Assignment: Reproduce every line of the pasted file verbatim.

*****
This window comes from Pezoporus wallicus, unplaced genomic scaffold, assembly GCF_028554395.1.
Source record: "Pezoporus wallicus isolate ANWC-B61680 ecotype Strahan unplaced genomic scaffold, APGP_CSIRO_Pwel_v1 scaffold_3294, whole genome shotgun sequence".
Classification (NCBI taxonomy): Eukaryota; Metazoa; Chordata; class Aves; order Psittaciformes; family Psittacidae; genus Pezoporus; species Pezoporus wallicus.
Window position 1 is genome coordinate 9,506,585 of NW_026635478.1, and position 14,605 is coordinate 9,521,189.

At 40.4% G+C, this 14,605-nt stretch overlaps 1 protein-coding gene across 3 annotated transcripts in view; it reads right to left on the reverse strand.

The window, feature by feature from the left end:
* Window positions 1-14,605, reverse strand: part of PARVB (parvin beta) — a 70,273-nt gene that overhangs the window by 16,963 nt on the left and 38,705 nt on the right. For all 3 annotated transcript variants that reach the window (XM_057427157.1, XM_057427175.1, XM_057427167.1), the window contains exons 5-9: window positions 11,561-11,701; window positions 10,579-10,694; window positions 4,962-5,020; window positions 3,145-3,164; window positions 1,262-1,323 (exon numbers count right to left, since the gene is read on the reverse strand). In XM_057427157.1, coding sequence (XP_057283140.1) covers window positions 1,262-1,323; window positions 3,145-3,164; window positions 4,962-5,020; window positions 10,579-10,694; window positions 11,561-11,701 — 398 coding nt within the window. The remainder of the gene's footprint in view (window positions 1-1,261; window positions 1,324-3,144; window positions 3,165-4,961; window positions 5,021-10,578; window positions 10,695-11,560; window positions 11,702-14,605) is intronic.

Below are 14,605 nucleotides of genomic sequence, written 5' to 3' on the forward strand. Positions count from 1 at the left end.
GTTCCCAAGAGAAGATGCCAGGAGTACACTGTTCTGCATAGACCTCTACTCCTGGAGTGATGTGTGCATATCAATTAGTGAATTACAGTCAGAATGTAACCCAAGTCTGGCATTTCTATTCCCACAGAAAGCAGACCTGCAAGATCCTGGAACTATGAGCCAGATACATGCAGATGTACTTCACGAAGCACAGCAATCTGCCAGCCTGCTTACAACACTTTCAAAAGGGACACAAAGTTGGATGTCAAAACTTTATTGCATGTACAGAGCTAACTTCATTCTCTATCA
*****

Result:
This window comes from Pezoporus wallicus, unplaced genomic scaffold, assembly GCF_028554395.1.
Source record: "Pezoporus wallicus isolate ANWC-B61680 ecotype Strahan unplaced genomic scaffold, APGP_CSIRO_Pwel_v1 scaffold_3294, whole genome shotgun sequence".
Classification (NCBI taxonomy): Eukaryota; Metazoa; Chordata; class Aves; order Psittaciformes; family Psittacidae; genus Pezoporus; species Pezoporus wallicus.
Window position 1 is genome coordinate 9,506,585 of NW_026635478.1, and position 14,605 is coordinate 9,521,189.

At 40.4% G+C, this 14,605-nt stretch overlaps 1 protein-coding gene across 3 annotated transcripts in view; it reads right to left on the reverse strand.

The window, feature by feature from the left end:
* Window positions 1-14,605, reverse strand: part of PARVB (parvin beta) — a 70,273-nt gene that overhangs the window by 16,963 nt on the left and 38,705 nt on the right. For all 3 annotated transcript variants that reach the window (XM_057427157.1, XM_057427175.1, XM_057427167.1), the window contains exons 5-9: window positions 11,561-11,701; window positions 10,579-10,694; window positions 4,962-5,020; window positions 3,145-3,164; window positions 1,262-1,323 (exon numbers count right to left, since the gene is read on the reverse strand). In XM_057427157.1, coding sequence (XP_057283140.1) covers window positions 1,262-1,323; window positions 3,145-3,164; window positions 4,962-5,020; window positions 10,579-10,694; window positions 11,561-11,701 — 398 coding nt within the window. The remainder of the gene's footprint in view (window positions 1-1,261; window positions 1,324-3,144; window positions 3,165-4,961; window positions 5,021-10,578; window positions 10,695-11,560; window positions 11,702-14,605) is intronic.

Below are 14,605 nucleotides of genomic sequence, written 5' to 3' on the forward strand. Positions count from 1 at the left end.
GTTCCCAAGAGAAGATGCCAGGAGTACACTGTTCTGCATAGACCTCTACTCCTGGAGTGATGTGTGCATATCAATTAGTGAATTACAGTCAGAATGTAACCCAAGTCTGGCATTTCTATTCCCACAGAAAGCAGACCTGCAAGATCCTGGAACTATGAGCCAGATACATGCAGATGTACTTCACGAAGCACAGCAATCTGCCAGCCTGCTTACAACACTTTCAAAAGGGACACAAAGTTGGATGTCAAAACTTTATTGCATGTACAGAGCTAACTTCATTCTCTATCA